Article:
I’ve seen a lot of Sherlock Holmes in the last few years, both on the screen (as played by Benedict Cumberbatch) and on our local stages (nearly always with David Whalen in the title role). So I’ll admit, when Kinetic Theatre announced yet another episode in the Sherlock Holmes saga – featuring Whalen in the cast, yet again – I paused for a moment to consider how much Sherlock is too much Sherlock. You may be wondering the same.

Well, I’m here to tell you that, although there’s a lot of Sherlock – or perhaps better put, although there are a lot of Sherlocks – in Holmes and Watson, this is one iteration of the story you really don’t want to miss.


L to R: Gregory Johnstone (Holmes #3), Darren Eliker (Holmes #1), Daryll Heysham (Watson), and David Whalen (Holmes #2). Photo by Rocky Raco, courtesy Kinetic Theatre.

Playwright Jeffrey Hatcher sets his tale three years after Sherlock’s final encounter with his arch-nemesis Professor Moriarty at the Reichenbach Falls. Although no bodies were ever found, the world has assumed that both Sherlock and Moriarty perished in the fall’s roiling waters. Now Dr. John Watson (Daryll Hesham) has been summoned to a mysterious asylum on an island off the coast of England in order to determine whether any one of three “madmen” claiming to be Holmes is, in fact, the real deal. The asylum is run by Dr. Evans (Tim McGeever), who refuses to divulge to Watson any information about the three men in his charge; he also keeps his reasons for needing Watson’s positive identification of Holmes a secret. Watson quickly discovers that this asylum was expressly renovated to house just the three “Holmes’s” (played by Darren Eliker, David Whalen, and Gregory Johnstone) and the only other inhabitants of the institution – indeed, of the entire island – are an orderly and matron (played by James Keegan & Gayle Pazerski) who help Evans keep the Holmes-trio in line.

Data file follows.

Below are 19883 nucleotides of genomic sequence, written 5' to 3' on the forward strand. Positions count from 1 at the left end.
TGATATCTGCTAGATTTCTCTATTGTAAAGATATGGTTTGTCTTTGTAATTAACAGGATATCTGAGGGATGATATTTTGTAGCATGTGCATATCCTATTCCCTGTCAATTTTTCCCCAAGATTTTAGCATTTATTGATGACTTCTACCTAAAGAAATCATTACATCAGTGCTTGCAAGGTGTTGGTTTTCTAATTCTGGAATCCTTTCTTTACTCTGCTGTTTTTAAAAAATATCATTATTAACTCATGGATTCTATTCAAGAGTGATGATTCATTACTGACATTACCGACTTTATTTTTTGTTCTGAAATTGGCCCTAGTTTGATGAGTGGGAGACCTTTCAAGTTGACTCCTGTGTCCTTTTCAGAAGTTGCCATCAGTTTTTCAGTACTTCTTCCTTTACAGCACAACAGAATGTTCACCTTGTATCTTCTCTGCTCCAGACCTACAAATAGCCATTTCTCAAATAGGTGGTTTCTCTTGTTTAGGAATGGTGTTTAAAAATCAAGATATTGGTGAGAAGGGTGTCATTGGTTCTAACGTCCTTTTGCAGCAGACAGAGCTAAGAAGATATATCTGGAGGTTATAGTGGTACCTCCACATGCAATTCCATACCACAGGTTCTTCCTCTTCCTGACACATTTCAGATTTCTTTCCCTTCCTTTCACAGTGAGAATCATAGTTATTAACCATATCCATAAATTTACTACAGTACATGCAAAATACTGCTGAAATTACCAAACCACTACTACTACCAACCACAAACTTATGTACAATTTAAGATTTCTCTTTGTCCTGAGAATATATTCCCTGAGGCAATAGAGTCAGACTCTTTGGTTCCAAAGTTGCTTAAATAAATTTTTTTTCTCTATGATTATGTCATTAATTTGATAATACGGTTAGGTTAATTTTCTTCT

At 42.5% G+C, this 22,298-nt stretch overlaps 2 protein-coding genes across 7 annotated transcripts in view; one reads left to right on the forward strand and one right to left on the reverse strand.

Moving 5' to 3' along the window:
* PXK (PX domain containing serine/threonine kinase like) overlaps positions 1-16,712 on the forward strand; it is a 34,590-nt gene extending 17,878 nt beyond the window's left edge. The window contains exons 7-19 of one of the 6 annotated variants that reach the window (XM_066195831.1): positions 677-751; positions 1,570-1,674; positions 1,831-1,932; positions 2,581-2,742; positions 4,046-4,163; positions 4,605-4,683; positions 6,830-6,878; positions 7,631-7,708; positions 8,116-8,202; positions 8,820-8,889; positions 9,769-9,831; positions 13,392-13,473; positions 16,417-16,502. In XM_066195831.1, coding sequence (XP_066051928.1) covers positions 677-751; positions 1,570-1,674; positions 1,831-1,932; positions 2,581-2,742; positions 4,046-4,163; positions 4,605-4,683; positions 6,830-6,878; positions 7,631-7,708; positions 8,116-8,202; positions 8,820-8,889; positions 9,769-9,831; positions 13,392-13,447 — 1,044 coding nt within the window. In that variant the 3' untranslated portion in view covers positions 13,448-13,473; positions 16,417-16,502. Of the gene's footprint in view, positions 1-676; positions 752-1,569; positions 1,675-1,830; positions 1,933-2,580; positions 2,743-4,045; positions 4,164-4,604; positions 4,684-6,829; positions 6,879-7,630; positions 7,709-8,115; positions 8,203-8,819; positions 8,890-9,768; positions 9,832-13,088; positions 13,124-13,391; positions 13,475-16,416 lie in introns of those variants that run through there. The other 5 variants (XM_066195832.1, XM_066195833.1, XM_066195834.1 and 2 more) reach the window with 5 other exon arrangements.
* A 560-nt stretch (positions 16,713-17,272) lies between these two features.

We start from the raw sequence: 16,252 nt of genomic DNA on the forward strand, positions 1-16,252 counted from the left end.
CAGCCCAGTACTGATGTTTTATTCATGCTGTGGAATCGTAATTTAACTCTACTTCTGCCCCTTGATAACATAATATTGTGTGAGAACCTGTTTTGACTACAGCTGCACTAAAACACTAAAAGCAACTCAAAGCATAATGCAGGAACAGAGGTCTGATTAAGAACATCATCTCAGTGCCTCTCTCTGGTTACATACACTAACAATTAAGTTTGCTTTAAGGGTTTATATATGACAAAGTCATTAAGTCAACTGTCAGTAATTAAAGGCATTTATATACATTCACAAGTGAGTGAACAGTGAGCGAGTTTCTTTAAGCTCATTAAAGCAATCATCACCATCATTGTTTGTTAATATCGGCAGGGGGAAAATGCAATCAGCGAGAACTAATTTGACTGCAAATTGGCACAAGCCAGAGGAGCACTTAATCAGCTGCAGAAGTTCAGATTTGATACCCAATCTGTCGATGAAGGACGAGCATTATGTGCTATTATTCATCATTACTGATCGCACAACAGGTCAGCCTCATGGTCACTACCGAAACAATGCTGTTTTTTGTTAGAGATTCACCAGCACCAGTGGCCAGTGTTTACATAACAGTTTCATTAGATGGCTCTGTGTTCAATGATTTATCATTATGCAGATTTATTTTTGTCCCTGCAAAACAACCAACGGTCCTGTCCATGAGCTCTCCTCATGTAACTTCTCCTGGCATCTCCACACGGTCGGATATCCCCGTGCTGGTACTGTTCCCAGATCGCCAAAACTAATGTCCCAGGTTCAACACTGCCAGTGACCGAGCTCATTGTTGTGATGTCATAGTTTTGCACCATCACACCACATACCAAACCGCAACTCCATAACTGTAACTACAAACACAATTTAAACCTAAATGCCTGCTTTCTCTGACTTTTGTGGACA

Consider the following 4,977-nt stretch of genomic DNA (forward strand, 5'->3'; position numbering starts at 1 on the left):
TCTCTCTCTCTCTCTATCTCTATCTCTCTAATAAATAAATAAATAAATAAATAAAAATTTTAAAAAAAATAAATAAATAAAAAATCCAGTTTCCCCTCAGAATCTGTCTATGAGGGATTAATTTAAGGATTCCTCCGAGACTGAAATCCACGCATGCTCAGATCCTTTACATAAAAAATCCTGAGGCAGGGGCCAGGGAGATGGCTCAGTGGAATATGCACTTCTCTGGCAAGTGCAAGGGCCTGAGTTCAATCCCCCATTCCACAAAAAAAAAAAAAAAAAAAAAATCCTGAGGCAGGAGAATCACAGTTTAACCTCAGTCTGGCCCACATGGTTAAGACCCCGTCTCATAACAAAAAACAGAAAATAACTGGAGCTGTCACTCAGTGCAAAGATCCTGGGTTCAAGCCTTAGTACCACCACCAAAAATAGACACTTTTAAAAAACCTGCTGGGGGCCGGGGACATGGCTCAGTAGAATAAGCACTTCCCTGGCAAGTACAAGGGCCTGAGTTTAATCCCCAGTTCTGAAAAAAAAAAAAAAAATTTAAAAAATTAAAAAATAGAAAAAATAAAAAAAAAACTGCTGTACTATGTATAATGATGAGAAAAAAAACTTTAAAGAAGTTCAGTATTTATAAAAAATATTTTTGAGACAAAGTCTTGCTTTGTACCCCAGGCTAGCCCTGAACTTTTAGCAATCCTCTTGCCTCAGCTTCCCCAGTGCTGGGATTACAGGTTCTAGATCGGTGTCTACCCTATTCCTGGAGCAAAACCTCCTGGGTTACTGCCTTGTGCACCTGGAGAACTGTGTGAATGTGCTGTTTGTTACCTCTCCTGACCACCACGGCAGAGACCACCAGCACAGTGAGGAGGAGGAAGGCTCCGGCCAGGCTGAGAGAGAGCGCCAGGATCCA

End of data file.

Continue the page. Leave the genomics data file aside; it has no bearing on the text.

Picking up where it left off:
This is a suspicion-generating setup of the highest order, and if you’re anything like me, dear Reader, you may already be thinking you know what kinds of twists lie ahead. I was implored not to spoil the fun for you, so I won’t say anything more about the plot, other than to heap admiration on Hatcher for very cleverly feeding what he supposes to be our expectations as the action unspools, and on director Andrew Paul for using both the casting and staging to underscore the script’s diabolical misdirections. I thought I had the whole thing figured out midway through, and was tickled to the bone to discover just how wrong I had it. Ah, the pleasures of a well-plotted mystery!


L to R: Tim McGeever, Daryll Heysham, and James Keegan. Photo by Rocky Raco, courtesy Kinetic Theatre.

Paul stages the play like one big magic trick, keeping your attention focused on distractions while what you’re supposed to be paying attention to hides in plain sight. The excellent cast – many of whom are playing more than one character, and some of whom are playing characters in disguise – has the tricky job of maintaining the magic trick until its payoff is revealed at the end, and they do so masterfully; this is a play that – much like the film The Sixth Sense – will have you rewinding scenes in your imagination to see whether all the pieces of the puzzle fit together, and because the actors do such a skillful job of maintaining a double reality, those pieces fall neatly into place. The production is fine at every level: Johnmichael Bohach’s scenic design makes excellent use of the architecture of the New Hazlett Theatre, with dropcloth-draped scaffolding making a gothic labyrinth of the playing space, and a large rumbling metal shop door adding menace to the environment. Lighting design, by Alex Stevens, establishes an eerie and threatening atmosphere, and Kim Brown’s costuming grounds the play in a 19th century milieu, while small touches – like David Whalen’s goofy wig – also signal that there’s a bit of comedy afoot. Joe Spinogatti’s projection design and Angela Baughman’s sound design play an important role in establishing the atmospherics for repeated flashbacks, and key moments in the play’s plot get their punch from Steve Tolin’s formidable special effects.

The weather is dreary, and I imagine that for many of you – as for me – it’s hard to resist the temptation to just curl up inside and binge-watch some cliff-hanger of a show. But if it’s a well-plotted mind-twister you’re after, get up off the couch and down to the New Hazlett – you won’t regret it.